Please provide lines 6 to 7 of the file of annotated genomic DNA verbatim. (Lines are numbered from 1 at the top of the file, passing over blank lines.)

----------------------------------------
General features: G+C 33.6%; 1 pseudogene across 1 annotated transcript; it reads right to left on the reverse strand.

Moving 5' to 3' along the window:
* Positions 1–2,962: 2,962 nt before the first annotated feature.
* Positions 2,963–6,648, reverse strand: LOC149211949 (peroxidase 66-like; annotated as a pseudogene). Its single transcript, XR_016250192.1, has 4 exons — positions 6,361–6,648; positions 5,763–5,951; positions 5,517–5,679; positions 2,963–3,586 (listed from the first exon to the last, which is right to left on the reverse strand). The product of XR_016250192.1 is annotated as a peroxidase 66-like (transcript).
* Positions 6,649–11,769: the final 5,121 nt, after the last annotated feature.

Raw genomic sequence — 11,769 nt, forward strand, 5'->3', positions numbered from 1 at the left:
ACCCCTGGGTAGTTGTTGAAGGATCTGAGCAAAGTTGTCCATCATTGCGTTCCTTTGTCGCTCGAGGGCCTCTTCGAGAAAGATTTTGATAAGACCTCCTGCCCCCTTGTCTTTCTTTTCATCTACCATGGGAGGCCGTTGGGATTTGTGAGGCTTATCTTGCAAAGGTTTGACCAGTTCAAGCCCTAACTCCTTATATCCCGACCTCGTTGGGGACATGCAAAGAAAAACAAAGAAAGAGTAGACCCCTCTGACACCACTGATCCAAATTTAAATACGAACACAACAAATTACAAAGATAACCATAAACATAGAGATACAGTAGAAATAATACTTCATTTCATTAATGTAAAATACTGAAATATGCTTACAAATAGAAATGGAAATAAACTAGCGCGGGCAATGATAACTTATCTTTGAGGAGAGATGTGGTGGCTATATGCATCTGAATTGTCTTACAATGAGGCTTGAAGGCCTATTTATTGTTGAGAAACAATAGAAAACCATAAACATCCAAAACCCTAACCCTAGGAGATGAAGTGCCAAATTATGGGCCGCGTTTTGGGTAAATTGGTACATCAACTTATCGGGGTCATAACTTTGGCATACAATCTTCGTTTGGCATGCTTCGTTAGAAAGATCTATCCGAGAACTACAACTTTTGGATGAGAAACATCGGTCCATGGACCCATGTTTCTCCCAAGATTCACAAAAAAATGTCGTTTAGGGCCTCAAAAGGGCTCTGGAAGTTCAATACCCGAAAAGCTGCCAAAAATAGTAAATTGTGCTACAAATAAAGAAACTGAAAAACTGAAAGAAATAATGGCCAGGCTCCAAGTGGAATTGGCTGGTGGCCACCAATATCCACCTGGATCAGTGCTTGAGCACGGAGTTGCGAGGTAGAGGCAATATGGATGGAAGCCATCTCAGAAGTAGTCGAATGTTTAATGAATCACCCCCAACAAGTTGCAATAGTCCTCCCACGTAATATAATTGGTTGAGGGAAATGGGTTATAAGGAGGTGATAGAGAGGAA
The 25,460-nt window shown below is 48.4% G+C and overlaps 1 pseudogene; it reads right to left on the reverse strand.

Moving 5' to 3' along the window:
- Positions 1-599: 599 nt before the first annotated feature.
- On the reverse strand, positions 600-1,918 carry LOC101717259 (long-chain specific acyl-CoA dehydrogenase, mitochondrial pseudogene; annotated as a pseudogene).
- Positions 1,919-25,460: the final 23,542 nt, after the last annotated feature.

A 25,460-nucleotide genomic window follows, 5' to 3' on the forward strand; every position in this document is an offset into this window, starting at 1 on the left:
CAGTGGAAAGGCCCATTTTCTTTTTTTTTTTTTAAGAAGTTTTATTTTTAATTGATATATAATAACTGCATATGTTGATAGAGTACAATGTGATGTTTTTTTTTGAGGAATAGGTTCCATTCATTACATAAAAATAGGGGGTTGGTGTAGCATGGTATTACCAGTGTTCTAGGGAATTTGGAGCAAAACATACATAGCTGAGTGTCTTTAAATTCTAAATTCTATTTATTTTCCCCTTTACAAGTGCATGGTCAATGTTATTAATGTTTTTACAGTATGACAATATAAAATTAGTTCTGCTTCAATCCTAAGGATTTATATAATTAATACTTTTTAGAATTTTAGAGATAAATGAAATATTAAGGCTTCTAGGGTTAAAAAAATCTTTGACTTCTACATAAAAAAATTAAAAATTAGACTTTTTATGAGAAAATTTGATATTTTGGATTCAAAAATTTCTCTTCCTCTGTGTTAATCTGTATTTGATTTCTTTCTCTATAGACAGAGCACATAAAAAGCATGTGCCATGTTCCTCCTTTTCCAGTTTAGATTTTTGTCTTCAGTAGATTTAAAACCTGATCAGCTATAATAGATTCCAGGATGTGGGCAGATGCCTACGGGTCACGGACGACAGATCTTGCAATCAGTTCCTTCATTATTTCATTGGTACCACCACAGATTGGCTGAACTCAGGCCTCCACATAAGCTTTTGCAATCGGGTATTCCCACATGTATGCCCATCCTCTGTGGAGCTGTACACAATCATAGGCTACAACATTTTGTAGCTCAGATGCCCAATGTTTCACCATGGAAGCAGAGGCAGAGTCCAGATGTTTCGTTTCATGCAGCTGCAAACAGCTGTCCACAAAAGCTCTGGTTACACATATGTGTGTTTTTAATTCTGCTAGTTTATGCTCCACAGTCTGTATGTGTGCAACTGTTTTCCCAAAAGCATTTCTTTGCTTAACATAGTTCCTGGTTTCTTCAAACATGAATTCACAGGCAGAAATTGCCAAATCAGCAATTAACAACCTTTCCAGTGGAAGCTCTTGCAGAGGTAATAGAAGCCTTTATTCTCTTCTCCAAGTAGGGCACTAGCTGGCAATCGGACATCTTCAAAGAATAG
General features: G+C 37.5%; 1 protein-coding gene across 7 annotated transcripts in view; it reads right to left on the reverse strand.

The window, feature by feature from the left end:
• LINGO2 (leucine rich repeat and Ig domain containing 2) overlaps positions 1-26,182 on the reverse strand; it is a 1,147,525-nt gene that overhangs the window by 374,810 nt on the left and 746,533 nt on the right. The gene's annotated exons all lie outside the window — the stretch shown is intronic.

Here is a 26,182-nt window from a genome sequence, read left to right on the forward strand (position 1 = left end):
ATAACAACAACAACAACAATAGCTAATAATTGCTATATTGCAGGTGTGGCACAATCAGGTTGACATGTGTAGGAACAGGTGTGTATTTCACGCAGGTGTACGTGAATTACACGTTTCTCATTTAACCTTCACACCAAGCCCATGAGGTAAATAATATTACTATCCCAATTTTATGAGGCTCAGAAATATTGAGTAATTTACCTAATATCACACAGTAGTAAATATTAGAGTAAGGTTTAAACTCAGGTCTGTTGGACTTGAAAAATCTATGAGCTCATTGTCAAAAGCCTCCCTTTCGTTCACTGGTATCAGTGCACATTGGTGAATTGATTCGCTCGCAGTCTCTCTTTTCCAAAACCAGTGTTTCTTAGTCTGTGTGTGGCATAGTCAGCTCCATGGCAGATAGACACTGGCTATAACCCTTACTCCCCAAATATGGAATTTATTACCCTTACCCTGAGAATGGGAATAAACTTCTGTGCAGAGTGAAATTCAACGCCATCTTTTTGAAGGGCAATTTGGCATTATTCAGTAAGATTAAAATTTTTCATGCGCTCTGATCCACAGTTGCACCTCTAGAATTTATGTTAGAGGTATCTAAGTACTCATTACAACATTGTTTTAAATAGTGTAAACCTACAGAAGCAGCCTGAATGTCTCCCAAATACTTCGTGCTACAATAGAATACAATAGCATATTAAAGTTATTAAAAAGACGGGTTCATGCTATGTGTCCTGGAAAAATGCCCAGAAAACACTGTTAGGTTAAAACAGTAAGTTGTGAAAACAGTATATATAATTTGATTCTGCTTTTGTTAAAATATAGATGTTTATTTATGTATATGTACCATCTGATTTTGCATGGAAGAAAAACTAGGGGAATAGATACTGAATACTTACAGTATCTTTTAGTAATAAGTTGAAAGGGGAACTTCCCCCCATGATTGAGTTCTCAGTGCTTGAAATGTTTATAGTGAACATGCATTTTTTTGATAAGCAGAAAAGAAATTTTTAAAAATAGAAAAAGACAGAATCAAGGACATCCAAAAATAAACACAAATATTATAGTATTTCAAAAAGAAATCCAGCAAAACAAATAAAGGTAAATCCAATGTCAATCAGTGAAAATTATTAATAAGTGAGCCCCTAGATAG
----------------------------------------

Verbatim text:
Raw genomic sequence — 11,769 nt, forward strand, 5'->3', positions numbered from 1 at the left:
ACCCCTGGGTAGTTGTTGAAGGATCTGAGCAAAGTTGTCCATCATTGCGTTCCTTTGTCGCTCGAGGGCCTCTTCGAGAAAGATTTTGATAAGACCTCCTGCCCCCTTGTCTTTCTTTTCATCTACCATGGGAGGCCGTTGGGATTTGTGAGGCTTATCTTGCAAAGGTTTGACCAGTTCAAGCCCTAACTCCTTATATCCCGACCTCGTTGGGGACATGCAAAGAAAAACAAAGAAAGAGTAGACCCCTCTGACACCACTGATCCAAATTTAAATACGAACACAACAAATTACAAAGATAACCATAAACATAGAGATACAGTAGAAATAATACTTCATTTCATTAATGTAAAATACTGAAATATGCTTACAAATAGAAATGGAAATAAACTAGCGCGGGCAATGATAACTTATCTTTGAGGAGAGATGTGGTGGCTATATGCATCTGAATTGTCTTACAATGAGGCTTGAAGGCCTATTTATTGTTGAGAAACAATAGAAAACCATAAACATCCAAAACCCTAACCCTAGGAGATGAAGTGCCAAATTATGGGCCGCGTTTTGGGTAAATTGGTACATCAACTTATCGGGGTCATAACTTTGGCATACAATCTTCGTTTGGCATGCTTCGTTAGAAAGATCTATCCGAGAACTACAACTTTTGGATGAGAAACATCGGTCCATGGACCCATGTTTCTCCCAAGATTCACAAAAAAATGTCGTTTAGGGCCTCAAAAGGGCTCTGGAAGTTCAATACCCGAAAAGCTGCCAAAAATAGTAAATTGTGCTACAAATAAAGAAACTGAAAAACTGAAAGAAATAATGGCCAGGCTCCAAGTGGAATTGGCTGGTGGCCACCAATATCCACCTGGATCAGTGCTTGAGCACGGAGTTGCGAGGTAGAGGCAATATGGATGGAAGCCATCTCAGAAGTAGTCGAATGTTTAATGAATCACCCCCAACAAGTTGCAATAGTCCTCCCACGTAATATAATTGGTTGAGGGAAATGGGTTATAAGGAGGTGATAGAGAGGAA